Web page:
This special issue is a response to three remarkable developments in the humanities: religion's return to the center of scholarly attention, an outpouring of work on the changing nature and historical conditions of intellectual labor, and the widespread revival of interest in affect. While narrowly epistemological approaches to the study of religion have long been criticized for failing to capture aspects of mental activity that can't be described in rational-propositional terms, perhaps only a small portion of anyone's intellectual life can be adequately rendered in these terms. Simone Weil's famous assertion that every school exercise is like a sacrament challenges us to reconsider the limited vocabulary we employ to describe the nature of the mind's work in both “religious” and “secular” contexts. To this end, essays explore intersections between devotional practice and intellectual pursuits like textual production and scientific investigation.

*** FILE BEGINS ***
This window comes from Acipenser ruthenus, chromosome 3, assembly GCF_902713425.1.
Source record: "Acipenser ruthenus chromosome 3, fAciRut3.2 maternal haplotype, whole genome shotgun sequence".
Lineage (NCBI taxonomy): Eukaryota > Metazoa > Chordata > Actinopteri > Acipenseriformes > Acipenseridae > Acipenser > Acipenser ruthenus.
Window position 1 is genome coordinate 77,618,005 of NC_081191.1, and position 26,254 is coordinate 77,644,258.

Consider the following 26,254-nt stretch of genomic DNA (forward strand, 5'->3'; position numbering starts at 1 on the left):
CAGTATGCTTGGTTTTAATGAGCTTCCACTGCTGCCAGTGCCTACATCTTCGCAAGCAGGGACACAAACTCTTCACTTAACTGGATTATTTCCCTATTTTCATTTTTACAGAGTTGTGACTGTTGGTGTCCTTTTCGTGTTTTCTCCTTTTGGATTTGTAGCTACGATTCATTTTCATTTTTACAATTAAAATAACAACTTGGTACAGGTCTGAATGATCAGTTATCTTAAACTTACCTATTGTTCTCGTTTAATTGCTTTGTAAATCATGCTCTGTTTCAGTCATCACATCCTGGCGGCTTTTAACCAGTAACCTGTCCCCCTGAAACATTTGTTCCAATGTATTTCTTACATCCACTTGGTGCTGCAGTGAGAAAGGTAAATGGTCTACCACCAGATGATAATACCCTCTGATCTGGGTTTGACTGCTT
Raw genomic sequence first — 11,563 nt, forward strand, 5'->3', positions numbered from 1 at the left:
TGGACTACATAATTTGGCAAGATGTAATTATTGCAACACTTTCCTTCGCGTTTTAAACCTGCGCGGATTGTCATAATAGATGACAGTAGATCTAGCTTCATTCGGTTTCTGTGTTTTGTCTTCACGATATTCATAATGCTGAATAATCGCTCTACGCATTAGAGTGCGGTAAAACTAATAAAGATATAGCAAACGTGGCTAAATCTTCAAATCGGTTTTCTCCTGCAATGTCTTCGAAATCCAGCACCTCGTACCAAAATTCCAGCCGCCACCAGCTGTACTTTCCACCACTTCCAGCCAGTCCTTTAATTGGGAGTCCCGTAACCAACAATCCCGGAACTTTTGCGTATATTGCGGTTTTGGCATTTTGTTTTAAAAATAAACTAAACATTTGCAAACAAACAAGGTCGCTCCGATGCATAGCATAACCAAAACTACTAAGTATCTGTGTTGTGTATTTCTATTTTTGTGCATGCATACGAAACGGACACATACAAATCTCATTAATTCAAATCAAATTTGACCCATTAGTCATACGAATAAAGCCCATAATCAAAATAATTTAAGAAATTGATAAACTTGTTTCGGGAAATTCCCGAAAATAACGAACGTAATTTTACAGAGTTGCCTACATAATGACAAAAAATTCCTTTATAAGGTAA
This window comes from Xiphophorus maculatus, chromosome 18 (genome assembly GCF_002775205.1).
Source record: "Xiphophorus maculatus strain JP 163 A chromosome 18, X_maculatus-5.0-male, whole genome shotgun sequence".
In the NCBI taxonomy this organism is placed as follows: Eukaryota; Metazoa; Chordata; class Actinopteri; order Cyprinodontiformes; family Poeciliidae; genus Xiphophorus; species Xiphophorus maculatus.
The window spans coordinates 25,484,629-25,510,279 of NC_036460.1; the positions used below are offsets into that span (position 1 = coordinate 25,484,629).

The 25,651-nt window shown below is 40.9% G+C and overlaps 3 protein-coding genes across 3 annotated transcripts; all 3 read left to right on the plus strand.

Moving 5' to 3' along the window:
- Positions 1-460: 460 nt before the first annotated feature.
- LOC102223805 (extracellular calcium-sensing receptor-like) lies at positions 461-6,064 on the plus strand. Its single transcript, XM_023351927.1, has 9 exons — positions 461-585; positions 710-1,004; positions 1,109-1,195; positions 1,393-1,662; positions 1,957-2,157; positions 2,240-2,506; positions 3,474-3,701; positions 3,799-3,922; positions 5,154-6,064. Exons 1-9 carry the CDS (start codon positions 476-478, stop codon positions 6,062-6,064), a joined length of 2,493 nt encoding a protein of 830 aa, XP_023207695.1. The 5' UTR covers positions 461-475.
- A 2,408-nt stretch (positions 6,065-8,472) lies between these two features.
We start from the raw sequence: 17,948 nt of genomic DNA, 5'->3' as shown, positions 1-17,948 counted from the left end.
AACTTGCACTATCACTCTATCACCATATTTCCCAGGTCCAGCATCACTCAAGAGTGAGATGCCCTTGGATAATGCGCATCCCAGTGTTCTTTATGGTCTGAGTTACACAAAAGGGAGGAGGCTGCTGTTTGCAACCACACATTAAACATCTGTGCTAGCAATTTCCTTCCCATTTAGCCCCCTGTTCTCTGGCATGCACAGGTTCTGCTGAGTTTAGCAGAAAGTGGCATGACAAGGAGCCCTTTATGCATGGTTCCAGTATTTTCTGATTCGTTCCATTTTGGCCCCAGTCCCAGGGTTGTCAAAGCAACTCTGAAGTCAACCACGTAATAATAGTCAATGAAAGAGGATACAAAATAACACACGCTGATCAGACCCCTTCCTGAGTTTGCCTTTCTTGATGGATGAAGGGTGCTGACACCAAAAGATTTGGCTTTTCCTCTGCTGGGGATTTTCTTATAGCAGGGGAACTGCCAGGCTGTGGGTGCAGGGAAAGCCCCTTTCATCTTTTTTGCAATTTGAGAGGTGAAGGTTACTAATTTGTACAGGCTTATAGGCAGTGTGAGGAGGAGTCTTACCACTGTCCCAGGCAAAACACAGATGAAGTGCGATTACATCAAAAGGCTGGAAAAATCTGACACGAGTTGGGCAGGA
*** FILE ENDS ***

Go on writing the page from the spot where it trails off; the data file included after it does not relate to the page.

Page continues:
Joanna Picciotto; Devotion and Intellectual Labor. Journal of Medieval and Early Modern Studies 1 January 2014; 44 (1): 1–15. doi: https://doi.org/10.1215/10829636-2389470
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